by Pamela K. Brodowsky and Evelyn M. Fazio
Da Capo, 2005
Review by Leo Uzych, J.D., M.P.H. on Mar 20th 2007
Pamela K. Brodowsky and Evelyn M. Fazio, in a book entitled Staying Sane When Your Family Comes to Visit, have culled a collection of true stories contributed by various persons, including several stories contributed by Brodowsky and Fazio themselves. The book is a member of the "Staying Sane" family of books, comprised of a collection of advice-centric books focused on finding the silver lining in difficult situations encountered in everyday life. The overarching intent, of Staying Sane When Your Family Comes to Visit, is to proffer practical advice pertinent to: how to cope, what to do, and, not least, how to stay sane when family members visit. And indeed, the diligent reader, sifting through the treasure filled sands of the book's rich terrain, will likely find many grains of insight laden gold.
The contributed stories are noteworthy for their characteristic brevity of length, and uplifting levity of style. The laugh provoking, practical advice suffusing the book's substantive contents is accompanied notably by the deeply probing instrument of real life experiences, which revealingly peels away layers of pretense and insightfully exposes some of the rough edges of human behavior. Certainly for readers covetous of practical advice forged in the fire of real life, and injected with a goodly dose of humor, the book is likely an effectual prescription for staying sane when family members come to visit.
An important assumption underlying the book is that the reader may be able to derive practical benefit from the real life travails survived successfully by others. Towards that end, the book, structurally, is comprised of eight clusters of true stories. The chapter headings, for the respective clusters, describe, in a few words, some generalized situation. And each of the eight chapters is embodied by a cluster of stories tethered thematically to one of these situations. Each of the stories presented is titled individually; and the names of the contributing storytellers are identified. No further information is provided regarding the respective contributors.
The book's structural discipline encompasses a "Sanity Quiz", presented at the beginning of each chapter. A Sanity Quiz, in a few sentences, describes a hypothetical set of facts relating to the situation capturing the attention of a particular chapter's cluster of stories. The reader is then regaled with a multiple choice question, which humorously addresses the issue embedded in the hypothetical.
Another structural feature, in the form of "Survival Hints", appears at the end of almost all of the stories. The Survival Hints pithily summarize survival related lessons to be learned from the just described story. In some respects, the Survival Hints lack uniformity. Some offer advice of a relatively more generalized nature, whereas others are hewed more specifically. Collectively, on one side of an evaluative ledger, some of the Survival Hints may be described in rather glowing terms, such as: thoughtful, practical, helpful, sensible, insightful, humorous, and sagacious. But, on the ledger's other side, particular Survival Hints may be characterized in less flattering terms, such as: unhelpful, shallow, semi serious, cynical, and crude.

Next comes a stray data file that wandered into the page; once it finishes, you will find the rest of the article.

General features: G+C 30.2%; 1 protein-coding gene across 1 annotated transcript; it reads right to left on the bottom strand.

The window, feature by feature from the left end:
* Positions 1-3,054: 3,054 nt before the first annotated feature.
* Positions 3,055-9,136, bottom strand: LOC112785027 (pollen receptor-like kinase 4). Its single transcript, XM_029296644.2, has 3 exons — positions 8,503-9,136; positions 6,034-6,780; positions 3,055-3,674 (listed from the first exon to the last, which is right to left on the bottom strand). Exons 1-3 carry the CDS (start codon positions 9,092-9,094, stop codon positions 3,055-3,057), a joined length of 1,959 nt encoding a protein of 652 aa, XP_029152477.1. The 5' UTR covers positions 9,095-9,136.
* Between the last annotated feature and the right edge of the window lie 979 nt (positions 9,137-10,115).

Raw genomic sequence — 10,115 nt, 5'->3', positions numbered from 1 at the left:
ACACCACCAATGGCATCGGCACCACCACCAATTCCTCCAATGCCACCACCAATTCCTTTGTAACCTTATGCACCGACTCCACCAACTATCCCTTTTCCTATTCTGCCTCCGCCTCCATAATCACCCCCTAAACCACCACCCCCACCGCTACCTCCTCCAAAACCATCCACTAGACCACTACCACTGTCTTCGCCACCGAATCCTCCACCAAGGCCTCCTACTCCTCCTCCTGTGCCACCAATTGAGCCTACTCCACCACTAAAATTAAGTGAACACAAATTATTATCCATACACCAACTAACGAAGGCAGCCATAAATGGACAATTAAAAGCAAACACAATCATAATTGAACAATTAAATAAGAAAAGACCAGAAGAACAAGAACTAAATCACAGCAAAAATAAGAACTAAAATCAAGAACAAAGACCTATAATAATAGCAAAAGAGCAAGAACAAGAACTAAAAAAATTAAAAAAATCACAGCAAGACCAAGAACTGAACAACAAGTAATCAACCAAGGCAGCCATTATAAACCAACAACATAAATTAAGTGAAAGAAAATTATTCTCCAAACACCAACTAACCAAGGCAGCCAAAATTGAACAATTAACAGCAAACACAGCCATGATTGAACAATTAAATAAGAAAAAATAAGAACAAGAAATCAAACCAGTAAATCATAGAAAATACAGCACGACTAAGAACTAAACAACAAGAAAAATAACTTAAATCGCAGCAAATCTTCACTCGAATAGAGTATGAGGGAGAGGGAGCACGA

The cluster of stories comprising Chapter One focus thematically on survival lessons associated with visits by family members. The visits described by the various storytellers, for one reason or another, engendered assorted problems, tensions, difficulties, frustrations, and debilitating emotions. As the stories embodying Chapter Two exemplify, frustrations, difficulties, and enfeebling concerns may arise, as well, when a visit is made to, rather than by, a family member.
Stressful situations garnering the rapt attention of other clusters of stories envelop: nettlesome sibling relationships (Chapter Three); problem ridden or otherwise memorable family gatherings at holiday times (Chapter Four); an array of issues involving food (Chapter Five); kids and pets (Chapter Six); guests who want to help "too much" (Chapter Seven); and guests who stay "too long" (Chapter Eight).
This delectably engrossing book is an admixture of variegated parts, enmeshing elements of real life difficulties entwined with funniness, insightfulness, and practicality. In the critical view of some, the textual fabric of some of the contributed stories may be eyed as being substantively flimsy to the point of being threadbare. And some may warily look askance at the book's stylistic penchant for "humor" as arguably detracting from seriousness of purpose in a debasing way.
The book's reliance on anecdotal material, and resultant lack of academic style discipline, may also be worrisome to some. Especially in the absence of a means for verifying the veracity of the anecdotal material presented, a critic may question whether the stories, as recounted, describe fully and accurately all pertinent facts. Moreover, the recounted anecdotes constitute a relatively small sample size which may, in significant ways, be unrepresentative of the vastly larger cohort of real life experiences germane to the situations studied anecdotally in the book.
The distinguishing stylistic and substantive contours shaping the book may lessen its appeal to readers bent on instructive material infused heavily with academic intenseness and rigor. But this delightful book should, on the other hand, have very broad appeal to all those interested in learning multifarious, real life lessons relating to family dynamics and tinged pleasingly with a salutary measure of humor.
© 2007 Leo Uzych
Leo Uzych (based in Wallingford, PA) earned a law degree, from Temple University; and a master of public health degree, from Columbia University. His area of special professional interest is healthcare.